The One-In-One-Out Decluttering Rule Doesn’t Work During Gift Season—But Here’s a Tip That Does

published Nov 8, 2020
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cardboard box with clothes on coffee table

Apartment Therapy’s Holiday Cure is your 20-day guide to being comfortable, calm, and in control of a clean space during what can sometimes be a chaotic season. Sign up now (it’s free!) to get at-home holiday ideas delivered straight to your inbox

I am a big fan of decluttering mantras. Trying to streamline your stuff is already an overwhelming and emotional process, so you need to fortify your mental framework to make a dent in your collection of clutter.

The “one-in-one-out” rule is one really solid way to make sure you don’t let your storage overflow with too many needless things: If one thing is coming in to your apartment, one other thing needs to go out. Hello new sweater, goodbye old jeans.

But the one-in-one-out rule assumes only one thing is coming in at a time. And during the holiday gifting season, that might not be true. If you have kids with long wish lists of toys and books, or family members whose love language is giving gifts, you might be struggling to figure out how to maintain homeostasis with a 23-in-23-out rule instead. It doesn’t really work.

Instead, for the holiday gifting season, you can relax your rule—but you have to accomplish one thing first: A thorough decluttering of at least one category of things (that you’re likely to be gifted).

Taryn's Tips

The one-in-one-out decluttering rule doesn’t work during gift season. Instead, declutter by category well ahead of the holidays.

It’s ok to have complicated feelings about this. Preparing for people to shower you with gifts feels like a really narcissistic exercise. But people are predictable. Even if we don’t get to see each other every year, I know my parents and in-laws will be sending boxes full of gifts. I know I’ll need some room on the shelves for new books since I always save a ton on my Amazon wish list, and to clear out room in the junk drawer for the little life-savers my dad likes to stuff into my stocking every Christmas (side note: anyone need some hand warmers?). You’re not doing anyone any favors if you allow yourself to turn your family’s loving gestures into a stressful mess inside your home.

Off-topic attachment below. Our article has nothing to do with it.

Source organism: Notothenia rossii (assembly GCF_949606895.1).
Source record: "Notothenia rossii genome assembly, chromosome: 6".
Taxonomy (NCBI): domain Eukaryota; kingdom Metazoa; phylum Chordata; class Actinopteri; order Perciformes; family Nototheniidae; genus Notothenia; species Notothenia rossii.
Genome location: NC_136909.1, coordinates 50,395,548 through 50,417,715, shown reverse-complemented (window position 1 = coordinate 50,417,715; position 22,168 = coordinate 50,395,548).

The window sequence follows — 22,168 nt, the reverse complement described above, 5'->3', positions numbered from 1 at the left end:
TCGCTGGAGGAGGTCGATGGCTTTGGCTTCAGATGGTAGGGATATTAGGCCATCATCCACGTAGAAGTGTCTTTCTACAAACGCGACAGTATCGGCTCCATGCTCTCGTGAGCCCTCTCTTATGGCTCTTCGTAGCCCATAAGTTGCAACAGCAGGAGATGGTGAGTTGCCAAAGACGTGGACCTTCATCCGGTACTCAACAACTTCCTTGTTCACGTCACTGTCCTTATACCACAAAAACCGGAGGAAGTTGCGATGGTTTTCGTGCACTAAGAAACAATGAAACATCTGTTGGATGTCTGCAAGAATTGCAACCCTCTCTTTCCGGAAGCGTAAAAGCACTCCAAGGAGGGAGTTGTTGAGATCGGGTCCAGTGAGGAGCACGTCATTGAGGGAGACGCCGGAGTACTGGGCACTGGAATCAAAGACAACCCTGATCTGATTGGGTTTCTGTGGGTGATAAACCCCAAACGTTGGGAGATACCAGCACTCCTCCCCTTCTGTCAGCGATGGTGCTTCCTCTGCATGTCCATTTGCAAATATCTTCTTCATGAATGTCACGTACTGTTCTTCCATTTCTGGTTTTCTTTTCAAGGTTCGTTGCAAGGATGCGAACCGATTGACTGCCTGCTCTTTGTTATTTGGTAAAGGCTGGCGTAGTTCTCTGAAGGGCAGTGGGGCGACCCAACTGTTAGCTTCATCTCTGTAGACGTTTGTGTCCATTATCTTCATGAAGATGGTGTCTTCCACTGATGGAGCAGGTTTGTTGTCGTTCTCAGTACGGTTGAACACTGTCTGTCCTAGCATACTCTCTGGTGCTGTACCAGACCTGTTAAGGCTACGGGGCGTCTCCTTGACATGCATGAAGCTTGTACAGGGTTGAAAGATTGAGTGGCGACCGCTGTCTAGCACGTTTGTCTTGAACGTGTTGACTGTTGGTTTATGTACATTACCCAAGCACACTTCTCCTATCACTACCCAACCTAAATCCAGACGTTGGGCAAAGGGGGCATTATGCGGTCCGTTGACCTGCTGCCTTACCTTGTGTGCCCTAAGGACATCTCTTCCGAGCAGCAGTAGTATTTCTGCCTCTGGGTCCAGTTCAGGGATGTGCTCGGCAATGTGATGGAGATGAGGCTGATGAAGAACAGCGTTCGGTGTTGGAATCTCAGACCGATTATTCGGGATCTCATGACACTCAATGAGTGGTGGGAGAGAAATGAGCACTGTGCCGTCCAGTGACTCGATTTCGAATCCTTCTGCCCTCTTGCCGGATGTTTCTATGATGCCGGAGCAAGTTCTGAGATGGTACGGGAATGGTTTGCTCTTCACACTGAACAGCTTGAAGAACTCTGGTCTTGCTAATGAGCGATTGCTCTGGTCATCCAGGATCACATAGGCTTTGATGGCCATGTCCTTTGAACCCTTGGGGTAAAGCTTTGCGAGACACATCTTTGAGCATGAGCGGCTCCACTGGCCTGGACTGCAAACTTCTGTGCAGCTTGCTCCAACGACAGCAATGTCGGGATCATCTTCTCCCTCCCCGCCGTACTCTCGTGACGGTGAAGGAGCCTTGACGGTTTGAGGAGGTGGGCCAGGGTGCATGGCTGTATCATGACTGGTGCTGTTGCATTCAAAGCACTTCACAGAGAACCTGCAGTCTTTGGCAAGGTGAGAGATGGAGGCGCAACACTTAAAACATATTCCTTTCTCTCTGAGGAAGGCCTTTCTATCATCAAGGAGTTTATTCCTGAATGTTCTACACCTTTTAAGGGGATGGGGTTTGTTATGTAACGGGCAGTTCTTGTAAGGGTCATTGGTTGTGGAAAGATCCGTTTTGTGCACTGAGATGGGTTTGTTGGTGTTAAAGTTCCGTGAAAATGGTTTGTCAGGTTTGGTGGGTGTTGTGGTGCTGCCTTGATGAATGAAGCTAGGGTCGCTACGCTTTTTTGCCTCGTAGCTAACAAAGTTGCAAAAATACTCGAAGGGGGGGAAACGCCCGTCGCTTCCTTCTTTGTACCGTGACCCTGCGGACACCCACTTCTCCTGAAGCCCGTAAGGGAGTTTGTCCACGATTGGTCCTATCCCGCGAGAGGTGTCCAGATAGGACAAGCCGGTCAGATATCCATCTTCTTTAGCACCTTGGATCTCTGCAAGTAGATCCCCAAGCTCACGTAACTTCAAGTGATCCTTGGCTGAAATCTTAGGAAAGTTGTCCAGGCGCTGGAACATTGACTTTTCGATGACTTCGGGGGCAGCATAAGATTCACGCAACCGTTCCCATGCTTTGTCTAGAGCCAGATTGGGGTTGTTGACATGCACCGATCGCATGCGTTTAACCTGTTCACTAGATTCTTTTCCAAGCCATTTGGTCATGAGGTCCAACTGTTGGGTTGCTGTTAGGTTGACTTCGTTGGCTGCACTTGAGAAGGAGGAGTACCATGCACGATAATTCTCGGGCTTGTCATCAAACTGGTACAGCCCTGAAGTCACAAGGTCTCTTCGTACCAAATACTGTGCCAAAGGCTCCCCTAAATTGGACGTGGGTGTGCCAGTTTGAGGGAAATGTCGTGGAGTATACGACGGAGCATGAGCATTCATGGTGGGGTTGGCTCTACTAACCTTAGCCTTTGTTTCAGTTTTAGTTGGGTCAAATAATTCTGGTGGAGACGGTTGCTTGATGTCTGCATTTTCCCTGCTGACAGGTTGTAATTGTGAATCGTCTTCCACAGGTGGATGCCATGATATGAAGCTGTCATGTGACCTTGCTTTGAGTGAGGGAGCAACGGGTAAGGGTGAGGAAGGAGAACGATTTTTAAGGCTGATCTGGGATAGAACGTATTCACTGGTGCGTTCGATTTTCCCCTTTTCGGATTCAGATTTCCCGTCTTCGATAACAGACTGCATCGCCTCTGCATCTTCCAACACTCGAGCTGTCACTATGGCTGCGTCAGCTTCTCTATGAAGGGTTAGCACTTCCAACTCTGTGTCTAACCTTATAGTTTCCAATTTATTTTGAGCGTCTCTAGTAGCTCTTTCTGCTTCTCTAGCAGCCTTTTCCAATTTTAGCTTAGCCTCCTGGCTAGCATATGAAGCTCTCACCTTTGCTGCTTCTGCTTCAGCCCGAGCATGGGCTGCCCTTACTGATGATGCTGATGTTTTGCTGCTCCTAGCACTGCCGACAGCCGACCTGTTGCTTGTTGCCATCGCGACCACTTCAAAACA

So with that said, lets get started on day two of the Holiday Cure…

Day 2: Declutter and make room for gifts.

The place where you focus your decluttering efforts today should be unique to you. It might be central to a single place in your space, or might be more of a category of things that live all over.

The first part of this task is to think about what you might be collecting more of this holiday gifting season. Here are a few suggestions that might jog your memory:

  • Clothes: If the holiday season involves new clothes (whether they’re on your wish list or something you treat yourself to), make some room in the dresser and closet.
  • Toys: If you know someone in your household gets sent home with a bunch of new toys every year, clear room in the toy chest or on the bedroom shelves.
  • Books: If you ask for books every year but your shelves are currently stacked side to side and double-deep, take away some books.
  • Hobby gear: Nothing like getting really into a hobby to make people want to gift you supplies. If you know you’ll get some gifts you want to hang on to, clear some room on your workspace or wherever you store supplies.
  • Tools: If you seem to procure new tools or home maintenance gear after the holiday season, give yourself some space on the workbench or in the garage.

Once you’ve zeroed in on one or more categories of things, make an effort to make some room for new gifts in the places where you store those things. You might remove and sell 10 garments from your closet, for instance. Or take three books off the shelf and add them to your neighborhood’s little library. Or clear out 5 toys from your kids’ stash (it’s up to you if you want to involve them in that process).

There’s no quota. Just make enough room, and then relax with the confidence that you’ve saved future-you from a post-holiday mess.

More Ways to Participate in the Holiday Cure: